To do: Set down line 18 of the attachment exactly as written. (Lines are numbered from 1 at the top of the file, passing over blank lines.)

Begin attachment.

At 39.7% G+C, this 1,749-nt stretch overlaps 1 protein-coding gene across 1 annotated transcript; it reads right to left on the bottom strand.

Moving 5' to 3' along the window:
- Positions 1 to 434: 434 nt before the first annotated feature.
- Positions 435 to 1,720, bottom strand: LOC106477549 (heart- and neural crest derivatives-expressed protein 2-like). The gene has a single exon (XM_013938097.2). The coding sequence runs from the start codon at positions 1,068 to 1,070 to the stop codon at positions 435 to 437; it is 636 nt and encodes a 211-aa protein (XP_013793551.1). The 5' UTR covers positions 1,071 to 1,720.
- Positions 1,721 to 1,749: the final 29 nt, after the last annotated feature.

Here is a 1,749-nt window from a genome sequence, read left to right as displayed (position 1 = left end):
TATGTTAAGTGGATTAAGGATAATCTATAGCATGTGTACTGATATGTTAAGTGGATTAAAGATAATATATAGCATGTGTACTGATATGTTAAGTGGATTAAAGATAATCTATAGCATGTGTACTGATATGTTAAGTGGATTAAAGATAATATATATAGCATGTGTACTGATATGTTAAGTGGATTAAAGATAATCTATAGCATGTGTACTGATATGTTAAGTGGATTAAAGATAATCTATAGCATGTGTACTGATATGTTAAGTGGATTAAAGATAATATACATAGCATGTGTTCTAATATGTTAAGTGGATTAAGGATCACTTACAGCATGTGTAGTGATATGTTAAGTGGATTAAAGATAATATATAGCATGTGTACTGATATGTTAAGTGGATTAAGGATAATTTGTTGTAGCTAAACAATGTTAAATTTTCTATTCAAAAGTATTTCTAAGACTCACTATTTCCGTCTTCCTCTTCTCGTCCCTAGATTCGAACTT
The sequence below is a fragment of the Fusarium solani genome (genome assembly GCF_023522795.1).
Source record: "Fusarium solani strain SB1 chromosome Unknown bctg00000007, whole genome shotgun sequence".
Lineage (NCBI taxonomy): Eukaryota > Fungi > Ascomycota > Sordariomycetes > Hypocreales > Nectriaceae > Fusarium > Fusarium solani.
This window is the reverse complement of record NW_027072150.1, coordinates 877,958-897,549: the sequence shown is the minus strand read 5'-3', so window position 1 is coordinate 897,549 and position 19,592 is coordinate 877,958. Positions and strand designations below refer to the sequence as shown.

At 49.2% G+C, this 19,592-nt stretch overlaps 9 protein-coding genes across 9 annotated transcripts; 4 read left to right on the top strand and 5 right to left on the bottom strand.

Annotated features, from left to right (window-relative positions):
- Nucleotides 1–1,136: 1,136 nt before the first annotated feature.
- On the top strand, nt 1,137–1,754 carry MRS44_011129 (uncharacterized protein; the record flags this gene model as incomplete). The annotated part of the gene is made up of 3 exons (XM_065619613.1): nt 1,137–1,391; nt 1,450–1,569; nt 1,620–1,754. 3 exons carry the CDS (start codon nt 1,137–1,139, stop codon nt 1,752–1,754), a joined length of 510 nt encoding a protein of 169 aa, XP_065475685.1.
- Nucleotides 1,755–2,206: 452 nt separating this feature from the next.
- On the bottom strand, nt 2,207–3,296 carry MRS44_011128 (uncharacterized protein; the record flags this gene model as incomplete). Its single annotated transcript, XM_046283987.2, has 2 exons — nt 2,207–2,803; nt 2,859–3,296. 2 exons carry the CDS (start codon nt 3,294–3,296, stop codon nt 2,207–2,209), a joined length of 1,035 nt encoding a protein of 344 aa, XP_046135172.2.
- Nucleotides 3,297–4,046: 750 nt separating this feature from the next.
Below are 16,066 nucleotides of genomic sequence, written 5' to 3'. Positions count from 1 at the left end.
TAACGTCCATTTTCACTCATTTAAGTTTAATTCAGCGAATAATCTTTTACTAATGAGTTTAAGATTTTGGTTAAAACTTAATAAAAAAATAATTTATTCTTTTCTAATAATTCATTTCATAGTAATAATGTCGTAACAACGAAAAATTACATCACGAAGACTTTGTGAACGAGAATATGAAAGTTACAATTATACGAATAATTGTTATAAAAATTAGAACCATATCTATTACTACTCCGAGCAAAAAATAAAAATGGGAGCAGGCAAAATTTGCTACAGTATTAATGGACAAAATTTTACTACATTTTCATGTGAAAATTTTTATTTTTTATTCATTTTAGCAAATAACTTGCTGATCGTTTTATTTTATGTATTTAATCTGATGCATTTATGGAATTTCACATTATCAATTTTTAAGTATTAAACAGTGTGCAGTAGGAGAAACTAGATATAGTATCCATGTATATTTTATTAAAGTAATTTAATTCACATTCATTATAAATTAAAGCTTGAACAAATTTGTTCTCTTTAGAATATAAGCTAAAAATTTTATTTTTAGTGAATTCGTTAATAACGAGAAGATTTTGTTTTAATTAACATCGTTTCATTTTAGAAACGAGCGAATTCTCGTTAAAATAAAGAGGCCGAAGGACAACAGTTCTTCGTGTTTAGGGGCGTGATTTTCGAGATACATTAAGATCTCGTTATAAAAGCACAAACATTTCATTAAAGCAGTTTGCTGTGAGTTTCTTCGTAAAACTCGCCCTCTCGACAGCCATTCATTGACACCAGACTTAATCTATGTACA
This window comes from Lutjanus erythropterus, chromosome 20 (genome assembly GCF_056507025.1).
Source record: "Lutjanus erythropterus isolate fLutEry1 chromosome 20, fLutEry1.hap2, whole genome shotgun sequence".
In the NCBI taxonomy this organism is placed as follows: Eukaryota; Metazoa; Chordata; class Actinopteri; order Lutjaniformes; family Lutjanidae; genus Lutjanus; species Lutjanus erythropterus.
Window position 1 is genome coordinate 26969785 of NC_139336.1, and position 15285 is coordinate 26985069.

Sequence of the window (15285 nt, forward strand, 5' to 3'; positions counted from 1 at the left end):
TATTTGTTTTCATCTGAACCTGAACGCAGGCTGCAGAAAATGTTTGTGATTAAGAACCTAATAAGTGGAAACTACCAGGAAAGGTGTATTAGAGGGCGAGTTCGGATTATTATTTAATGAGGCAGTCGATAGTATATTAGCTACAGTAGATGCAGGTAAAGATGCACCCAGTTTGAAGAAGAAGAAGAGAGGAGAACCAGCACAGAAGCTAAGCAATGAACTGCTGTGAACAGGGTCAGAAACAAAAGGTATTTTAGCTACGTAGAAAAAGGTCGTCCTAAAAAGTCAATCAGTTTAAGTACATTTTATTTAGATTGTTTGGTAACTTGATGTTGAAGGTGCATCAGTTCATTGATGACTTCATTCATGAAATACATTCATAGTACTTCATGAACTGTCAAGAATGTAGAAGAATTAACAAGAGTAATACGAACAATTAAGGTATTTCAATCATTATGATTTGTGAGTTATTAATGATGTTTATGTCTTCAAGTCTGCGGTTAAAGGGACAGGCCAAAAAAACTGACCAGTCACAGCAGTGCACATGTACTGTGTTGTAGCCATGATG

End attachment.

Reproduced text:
- Nucleotides 3,297–4,046: 750 nt separating this feature from the next.